Whereas, with Genki, you can directly point to what the kids have learned. Every song has a theme of vocab and a grammar point….and the life lessons of confidence, teamwork, etc.

    Plus, for a small one-time purchase of a few hundred dollars, you have access to all current and future content in one place. Heck, the school I’m at is transitioning to using the proprietary material of the chain school and THEY don’t even have all their own content! Audio files are on one website requiring a special app to download. Flashcard files are on another website requiring another app to download in bulk. Curriculum plans and guides are incomplete and scattered.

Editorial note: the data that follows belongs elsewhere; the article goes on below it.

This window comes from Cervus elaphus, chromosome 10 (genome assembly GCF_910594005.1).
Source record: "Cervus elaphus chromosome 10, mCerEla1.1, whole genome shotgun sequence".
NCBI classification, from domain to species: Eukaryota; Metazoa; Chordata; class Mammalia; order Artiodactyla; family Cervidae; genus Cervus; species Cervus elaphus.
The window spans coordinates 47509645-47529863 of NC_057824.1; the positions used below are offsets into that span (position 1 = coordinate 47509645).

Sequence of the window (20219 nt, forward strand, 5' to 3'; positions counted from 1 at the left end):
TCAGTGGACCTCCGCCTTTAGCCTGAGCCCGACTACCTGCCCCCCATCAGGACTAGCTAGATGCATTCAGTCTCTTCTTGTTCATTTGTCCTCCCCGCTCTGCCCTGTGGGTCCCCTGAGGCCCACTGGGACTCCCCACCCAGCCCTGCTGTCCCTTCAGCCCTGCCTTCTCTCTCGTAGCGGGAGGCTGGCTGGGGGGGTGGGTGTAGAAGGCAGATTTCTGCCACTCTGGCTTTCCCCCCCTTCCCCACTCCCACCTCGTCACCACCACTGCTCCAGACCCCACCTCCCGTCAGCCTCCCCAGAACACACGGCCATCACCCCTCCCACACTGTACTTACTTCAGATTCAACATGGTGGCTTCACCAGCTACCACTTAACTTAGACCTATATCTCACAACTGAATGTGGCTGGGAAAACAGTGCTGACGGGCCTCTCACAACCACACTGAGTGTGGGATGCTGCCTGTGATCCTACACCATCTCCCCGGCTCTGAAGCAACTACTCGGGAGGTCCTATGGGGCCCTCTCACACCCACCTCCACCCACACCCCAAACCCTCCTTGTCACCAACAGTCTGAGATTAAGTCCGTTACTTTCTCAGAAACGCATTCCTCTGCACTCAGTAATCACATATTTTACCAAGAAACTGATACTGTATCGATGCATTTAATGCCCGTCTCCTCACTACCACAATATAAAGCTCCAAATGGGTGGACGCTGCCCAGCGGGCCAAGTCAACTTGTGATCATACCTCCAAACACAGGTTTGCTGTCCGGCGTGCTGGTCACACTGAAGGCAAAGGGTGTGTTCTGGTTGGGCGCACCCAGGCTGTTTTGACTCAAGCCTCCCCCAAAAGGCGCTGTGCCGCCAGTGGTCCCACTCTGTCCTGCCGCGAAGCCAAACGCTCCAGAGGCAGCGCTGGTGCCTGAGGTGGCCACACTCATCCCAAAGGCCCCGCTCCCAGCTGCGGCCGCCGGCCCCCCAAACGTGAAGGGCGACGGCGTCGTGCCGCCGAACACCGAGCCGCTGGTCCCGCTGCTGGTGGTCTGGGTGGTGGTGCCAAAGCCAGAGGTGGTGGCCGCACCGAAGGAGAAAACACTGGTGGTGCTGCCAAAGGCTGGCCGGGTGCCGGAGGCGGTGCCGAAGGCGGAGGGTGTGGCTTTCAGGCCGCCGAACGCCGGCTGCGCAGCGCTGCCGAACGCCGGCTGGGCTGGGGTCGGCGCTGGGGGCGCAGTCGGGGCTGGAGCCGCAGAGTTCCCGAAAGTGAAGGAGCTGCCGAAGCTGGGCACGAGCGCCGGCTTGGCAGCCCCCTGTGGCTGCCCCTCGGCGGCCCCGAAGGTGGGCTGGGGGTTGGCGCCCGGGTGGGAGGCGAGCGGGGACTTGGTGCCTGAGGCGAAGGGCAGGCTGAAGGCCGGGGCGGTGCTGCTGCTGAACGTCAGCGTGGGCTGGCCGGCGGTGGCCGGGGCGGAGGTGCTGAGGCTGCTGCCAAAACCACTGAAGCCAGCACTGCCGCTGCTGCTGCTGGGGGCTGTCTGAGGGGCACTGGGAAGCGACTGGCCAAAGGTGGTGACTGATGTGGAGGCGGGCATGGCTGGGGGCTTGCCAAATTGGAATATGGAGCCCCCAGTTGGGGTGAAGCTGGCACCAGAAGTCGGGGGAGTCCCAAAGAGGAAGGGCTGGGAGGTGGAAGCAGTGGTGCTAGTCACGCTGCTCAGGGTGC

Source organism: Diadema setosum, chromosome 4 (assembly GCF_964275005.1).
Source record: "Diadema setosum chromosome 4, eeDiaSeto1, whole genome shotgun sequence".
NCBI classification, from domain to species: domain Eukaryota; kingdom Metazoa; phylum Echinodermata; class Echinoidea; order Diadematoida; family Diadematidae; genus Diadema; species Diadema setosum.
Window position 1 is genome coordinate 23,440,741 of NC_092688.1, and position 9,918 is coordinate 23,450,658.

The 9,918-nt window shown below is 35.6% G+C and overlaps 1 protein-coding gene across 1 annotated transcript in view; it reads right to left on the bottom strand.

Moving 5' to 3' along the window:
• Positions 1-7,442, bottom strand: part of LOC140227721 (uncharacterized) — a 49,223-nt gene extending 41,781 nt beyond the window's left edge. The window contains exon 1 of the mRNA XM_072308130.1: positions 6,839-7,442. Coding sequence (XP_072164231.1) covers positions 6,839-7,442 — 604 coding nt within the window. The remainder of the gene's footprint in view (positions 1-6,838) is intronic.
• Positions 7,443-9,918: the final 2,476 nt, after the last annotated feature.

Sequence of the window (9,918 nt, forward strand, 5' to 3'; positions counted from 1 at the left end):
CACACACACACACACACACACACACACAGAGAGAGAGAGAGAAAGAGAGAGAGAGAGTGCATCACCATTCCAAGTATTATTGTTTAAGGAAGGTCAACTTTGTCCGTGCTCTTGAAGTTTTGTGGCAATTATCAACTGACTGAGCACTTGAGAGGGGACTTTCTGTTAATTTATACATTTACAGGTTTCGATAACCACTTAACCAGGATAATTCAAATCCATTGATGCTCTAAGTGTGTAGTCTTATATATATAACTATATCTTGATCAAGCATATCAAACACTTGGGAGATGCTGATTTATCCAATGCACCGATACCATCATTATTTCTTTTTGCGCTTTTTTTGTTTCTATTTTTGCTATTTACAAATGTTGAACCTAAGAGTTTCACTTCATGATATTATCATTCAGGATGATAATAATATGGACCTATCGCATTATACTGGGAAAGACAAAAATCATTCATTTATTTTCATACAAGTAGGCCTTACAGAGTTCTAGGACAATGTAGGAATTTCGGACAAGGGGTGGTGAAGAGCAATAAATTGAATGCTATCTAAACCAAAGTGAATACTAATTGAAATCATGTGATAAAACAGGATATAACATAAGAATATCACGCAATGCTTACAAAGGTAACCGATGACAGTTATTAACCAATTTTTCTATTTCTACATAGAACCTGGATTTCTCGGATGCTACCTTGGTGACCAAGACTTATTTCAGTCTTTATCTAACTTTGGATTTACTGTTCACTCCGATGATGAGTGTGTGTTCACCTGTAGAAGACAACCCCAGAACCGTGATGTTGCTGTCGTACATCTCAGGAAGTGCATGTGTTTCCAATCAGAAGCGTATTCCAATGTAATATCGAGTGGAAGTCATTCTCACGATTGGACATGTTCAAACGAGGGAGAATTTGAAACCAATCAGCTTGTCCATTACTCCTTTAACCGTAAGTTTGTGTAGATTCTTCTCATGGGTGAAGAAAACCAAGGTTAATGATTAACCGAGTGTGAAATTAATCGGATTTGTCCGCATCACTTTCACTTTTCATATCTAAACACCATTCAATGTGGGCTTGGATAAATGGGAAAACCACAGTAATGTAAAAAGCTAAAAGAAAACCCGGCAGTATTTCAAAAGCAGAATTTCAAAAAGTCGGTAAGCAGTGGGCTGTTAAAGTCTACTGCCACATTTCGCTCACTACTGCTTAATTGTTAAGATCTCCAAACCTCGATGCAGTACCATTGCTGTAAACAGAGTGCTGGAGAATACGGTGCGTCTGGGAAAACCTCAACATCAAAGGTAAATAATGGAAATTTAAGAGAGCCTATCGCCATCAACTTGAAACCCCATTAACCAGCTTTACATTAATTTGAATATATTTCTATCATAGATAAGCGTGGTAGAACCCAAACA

It is all quite discouraging and downright scary that we are trying to reopen some classes with a new teacher (who has now bailed on the job because of the confusion) and this new “content”. My girlfriend said to the boss that we should just use Genki for all the little kid classes. More support, more class ready content, and I have a clearer understanding of it that anyone has of the proprietary material for the chain school.

    Get Genki!

  7. neriman

    many congratulations Richard! as far as I can evaluate, there’ s so much extra practice for each topic, very colorful and full of fun songs…I really like the games,the simple and clear target languge,fun activities….though I still have my doubts whether the pack would meet the turkish primary /elementary curricululm.nevertheless to say,it meets MINE πŸ˜€

  8. Richard Graham

    @Neriman: It meets the EU standards so I guess it would do pretty well in Turkey! πŸ™‚